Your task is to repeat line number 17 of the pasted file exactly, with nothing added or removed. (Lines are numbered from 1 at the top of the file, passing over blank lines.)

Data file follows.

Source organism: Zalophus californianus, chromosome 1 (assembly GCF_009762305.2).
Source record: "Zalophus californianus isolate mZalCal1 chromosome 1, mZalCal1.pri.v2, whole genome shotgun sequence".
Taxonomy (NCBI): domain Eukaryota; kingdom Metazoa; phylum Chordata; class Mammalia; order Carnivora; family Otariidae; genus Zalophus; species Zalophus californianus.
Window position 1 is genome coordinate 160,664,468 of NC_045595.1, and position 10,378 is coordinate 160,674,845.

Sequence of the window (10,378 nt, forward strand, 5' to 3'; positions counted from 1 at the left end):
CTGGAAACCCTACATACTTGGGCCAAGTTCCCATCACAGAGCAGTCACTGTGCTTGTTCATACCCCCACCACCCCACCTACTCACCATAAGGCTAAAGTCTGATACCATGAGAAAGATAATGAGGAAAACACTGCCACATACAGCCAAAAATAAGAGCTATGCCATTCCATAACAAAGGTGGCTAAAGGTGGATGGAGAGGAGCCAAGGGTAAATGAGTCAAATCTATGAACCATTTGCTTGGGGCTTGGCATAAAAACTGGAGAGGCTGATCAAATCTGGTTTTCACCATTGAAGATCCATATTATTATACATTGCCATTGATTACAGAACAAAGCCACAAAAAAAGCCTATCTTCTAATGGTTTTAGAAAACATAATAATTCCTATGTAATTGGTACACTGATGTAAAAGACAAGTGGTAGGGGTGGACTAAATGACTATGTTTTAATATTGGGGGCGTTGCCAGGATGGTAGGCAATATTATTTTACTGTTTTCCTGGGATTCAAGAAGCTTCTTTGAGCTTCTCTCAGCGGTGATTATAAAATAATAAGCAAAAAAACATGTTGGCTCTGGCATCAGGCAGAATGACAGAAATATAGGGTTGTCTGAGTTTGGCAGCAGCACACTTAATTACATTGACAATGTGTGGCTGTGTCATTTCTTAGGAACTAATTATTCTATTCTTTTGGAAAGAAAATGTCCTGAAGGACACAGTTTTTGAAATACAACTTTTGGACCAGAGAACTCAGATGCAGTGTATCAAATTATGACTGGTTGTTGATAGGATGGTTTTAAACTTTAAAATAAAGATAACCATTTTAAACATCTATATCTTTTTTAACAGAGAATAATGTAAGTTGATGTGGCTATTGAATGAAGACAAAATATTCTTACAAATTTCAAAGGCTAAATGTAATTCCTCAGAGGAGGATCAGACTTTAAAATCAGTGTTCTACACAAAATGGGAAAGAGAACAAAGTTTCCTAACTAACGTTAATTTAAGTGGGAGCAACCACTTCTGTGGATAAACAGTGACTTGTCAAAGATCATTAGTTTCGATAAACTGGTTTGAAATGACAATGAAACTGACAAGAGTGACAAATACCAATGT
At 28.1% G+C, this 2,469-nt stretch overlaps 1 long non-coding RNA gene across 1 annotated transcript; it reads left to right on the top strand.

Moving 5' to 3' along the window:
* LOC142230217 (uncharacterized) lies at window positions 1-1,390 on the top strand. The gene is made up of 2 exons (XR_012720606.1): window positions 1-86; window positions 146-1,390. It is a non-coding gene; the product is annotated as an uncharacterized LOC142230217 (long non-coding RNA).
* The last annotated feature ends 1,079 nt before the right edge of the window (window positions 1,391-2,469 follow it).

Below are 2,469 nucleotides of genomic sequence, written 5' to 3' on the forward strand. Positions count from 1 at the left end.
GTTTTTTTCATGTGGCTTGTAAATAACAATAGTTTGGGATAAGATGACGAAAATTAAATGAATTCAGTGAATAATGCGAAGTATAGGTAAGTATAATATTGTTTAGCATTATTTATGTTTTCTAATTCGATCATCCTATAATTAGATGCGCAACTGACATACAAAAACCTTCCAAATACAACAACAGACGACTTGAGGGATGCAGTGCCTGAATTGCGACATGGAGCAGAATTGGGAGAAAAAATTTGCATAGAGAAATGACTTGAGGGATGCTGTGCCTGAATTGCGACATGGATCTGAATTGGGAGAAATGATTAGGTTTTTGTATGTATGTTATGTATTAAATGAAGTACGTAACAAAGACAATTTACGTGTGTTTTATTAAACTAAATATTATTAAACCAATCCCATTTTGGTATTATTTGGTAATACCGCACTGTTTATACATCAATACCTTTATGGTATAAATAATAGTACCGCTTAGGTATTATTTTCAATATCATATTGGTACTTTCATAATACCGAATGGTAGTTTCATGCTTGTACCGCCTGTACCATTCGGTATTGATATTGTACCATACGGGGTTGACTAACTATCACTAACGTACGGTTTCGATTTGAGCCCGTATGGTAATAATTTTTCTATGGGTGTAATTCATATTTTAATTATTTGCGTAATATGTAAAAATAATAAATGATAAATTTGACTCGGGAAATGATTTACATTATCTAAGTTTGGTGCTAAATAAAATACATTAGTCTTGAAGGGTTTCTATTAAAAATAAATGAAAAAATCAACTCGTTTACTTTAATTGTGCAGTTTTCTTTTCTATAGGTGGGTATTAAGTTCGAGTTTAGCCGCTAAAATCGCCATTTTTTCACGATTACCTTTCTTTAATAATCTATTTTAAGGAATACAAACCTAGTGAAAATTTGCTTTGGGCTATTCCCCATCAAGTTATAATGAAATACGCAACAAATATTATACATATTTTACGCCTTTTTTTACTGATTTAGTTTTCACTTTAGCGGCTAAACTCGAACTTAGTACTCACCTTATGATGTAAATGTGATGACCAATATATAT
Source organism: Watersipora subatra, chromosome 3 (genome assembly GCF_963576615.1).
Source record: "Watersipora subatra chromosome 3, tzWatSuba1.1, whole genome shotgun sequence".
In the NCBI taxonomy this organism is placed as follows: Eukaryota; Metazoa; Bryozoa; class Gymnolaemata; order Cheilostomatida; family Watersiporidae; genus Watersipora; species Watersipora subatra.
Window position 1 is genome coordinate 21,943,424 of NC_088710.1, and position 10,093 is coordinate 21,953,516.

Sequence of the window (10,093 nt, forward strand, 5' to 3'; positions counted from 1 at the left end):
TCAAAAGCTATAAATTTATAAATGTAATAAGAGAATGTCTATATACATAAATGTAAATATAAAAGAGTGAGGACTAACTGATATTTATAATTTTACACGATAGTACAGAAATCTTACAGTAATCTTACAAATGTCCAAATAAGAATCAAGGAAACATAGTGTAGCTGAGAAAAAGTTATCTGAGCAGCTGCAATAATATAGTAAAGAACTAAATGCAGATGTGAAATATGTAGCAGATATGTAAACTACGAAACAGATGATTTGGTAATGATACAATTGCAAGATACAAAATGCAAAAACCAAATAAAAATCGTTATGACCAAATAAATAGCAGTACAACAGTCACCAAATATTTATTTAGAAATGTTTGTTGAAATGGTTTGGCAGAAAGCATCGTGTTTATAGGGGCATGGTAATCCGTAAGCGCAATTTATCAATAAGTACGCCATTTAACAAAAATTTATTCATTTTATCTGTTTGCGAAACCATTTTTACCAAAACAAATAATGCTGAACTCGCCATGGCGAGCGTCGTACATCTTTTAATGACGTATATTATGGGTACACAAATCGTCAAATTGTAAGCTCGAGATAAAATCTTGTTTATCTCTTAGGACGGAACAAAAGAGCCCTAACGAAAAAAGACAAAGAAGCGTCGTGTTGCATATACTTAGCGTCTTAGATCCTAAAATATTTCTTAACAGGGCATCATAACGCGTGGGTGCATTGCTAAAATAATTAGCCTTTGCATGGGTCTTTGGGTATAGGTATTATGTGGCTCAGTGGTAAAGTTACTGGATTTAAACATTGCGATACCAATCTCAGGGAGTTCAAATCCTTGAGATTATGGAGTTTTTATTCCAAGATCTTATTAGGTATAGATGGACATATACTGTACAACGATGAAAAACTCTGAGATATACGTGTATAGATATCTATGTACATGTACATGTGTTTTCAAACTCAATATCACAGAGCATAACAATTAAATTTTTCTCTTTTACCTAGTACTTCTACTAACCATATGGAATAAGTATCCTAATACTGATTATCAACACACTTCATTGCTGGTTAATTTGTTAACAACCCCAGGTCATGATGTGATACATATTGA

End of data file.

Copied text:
Sequence of the window (10,093 nt, forward strand, 5' to 3'; positions counted from 1 at the left end):